What the heck is an AR-15 dissipator?
To be honest, it sounds like something out of a sci-fi flick. But it’s not. It’s a real term within the gun world.
By this point, you’re likely scratching your head wondering what it means.
So, fear not…
Today, we’re tackling AR-15 dissipators to help you get spun up. We’ll go over the definition, pros/cons, and whether the design is still useful in this day and age.
Table of Contents
AR Dissipator Defined
A “dissipator” or “dissy” is an AR-15 with a 16-inch barrel but with a rifle-length front sight post.
There’s some controversy about who invented what, but they can first be seen in Vietnam era photos.
Why were they used, you ask?
The concept of the dissipator hinged on two positives:
- A shorter barrel allows better maneuverability and weight savings
- A longer sight radius allows for better accuracy
How Were They Created?
Original designs were created simply by cutting down existing 20-inch rifles down to 16-inch. However, this led to reliability issues due to changes in the overall timing of the rifle.
Cutting down the extra 4-inches reduced the “dwell time” which is the amount of time the weapon maintains pressure so it can cycle.
You can think of it as the amount of time the bullet stays in the barrel after it passes the gas port. In the dissipator barrel below, there’s almost no length left for the bullet after it passes the gas port which made the weapon unreliable.
Bushmaster came out with the first civilian AR-15 actually called the Dissipator which had shaved-down gas blocks at the normal carbine length and then a “dummy” A2 sight block up in front at the rifle position.
While no longer made new, they can be found on places like Gunbroker.
PSA also offers their mock version of the dissipator with a mid-length gas system.
Prices accurate at time of writing
Prices accurate at time of writing
However, there are still some “real” dissipators out there with enlarged gas ports and just one real front sight/gas block at the rifle position that have since solved the reliability issues. Del-Ton is the one that stands out.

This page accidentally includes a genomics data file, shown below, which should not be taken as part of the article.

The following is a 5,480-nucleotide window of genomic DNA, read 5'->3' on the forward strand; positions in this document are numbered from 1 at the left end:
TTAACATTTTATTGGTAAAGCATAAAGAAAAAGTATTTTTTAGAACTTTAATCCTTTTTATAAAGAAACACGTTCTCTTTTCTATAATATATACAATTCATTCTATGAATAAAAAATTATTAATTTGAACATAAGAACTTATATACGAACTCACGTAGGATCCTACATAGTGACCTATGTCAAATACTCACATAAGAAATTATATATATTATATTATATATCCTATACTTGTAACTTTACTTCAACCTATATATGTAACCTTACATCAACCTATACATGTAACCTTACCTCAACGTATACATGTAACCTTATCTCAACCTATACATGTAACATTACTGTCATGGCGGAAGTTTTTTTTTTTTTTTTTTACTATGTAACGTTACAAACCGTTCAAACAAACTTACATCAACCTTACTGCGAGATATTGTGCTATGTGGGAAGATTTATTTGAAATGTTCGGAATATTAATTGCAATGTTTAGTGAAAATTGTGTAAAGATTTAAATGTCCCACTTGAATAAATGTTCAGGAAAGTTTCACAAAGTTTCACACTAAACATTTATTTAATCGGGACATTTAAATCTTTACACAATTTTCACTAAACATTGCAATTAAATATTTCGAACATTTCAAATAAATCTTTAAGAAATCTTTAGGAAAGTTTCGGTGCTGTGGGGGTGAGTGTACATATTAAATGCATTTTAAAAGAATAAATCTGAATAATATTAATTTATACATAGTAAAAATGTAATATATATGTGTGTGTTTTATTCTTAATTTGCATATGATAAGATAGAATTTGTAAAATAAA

Pros & Cons
We’ve already gone through the major pros with shorter barrels and a longer sight radius.
Some other advantages include a longer handguard which allows a more forward hand placement, protection from a hot barrel, and more space to accessorize.
And lastly, they bring an old-school kind of cool that resembles a short-barreled rifle (SBR) from far away.
Some of the cons include reliability and weight.
While reliability has mostly been fixed with gas blocks at carbine or mid-length positions, this adds additional weight from “dummy” gas blocks/sights at the front and longer handguards.
But, “real” dissipators with just one gas block at the rifle position also have fixed the weight issue with enlarged gas ports.
Is the Dissipator Still Useful?
With today’s free floating gas tubes and shift toward optics, does the dissipator still have a place?
Our answer is yes, if you are ONLY going with iron sights.
Otherwise, there are too many other options to get the same advantages of a shorter barrel and more accurate sights with a reliable red dot and holographic sights.
Now if you’re making a cool clone rifle, then there is always a place for the Dissy. But you should go with one that is properly made so it can be reliable.
While AR-15 dissipators aren’t as popular these days as they were during the Vietnam era, they still are a cool feature — especially when viewed through the lens of history.
Did you know what a dissipator was? Let us know in the comments below. Also, be sure to check out our definitive resource for all things AR-15 Rifles.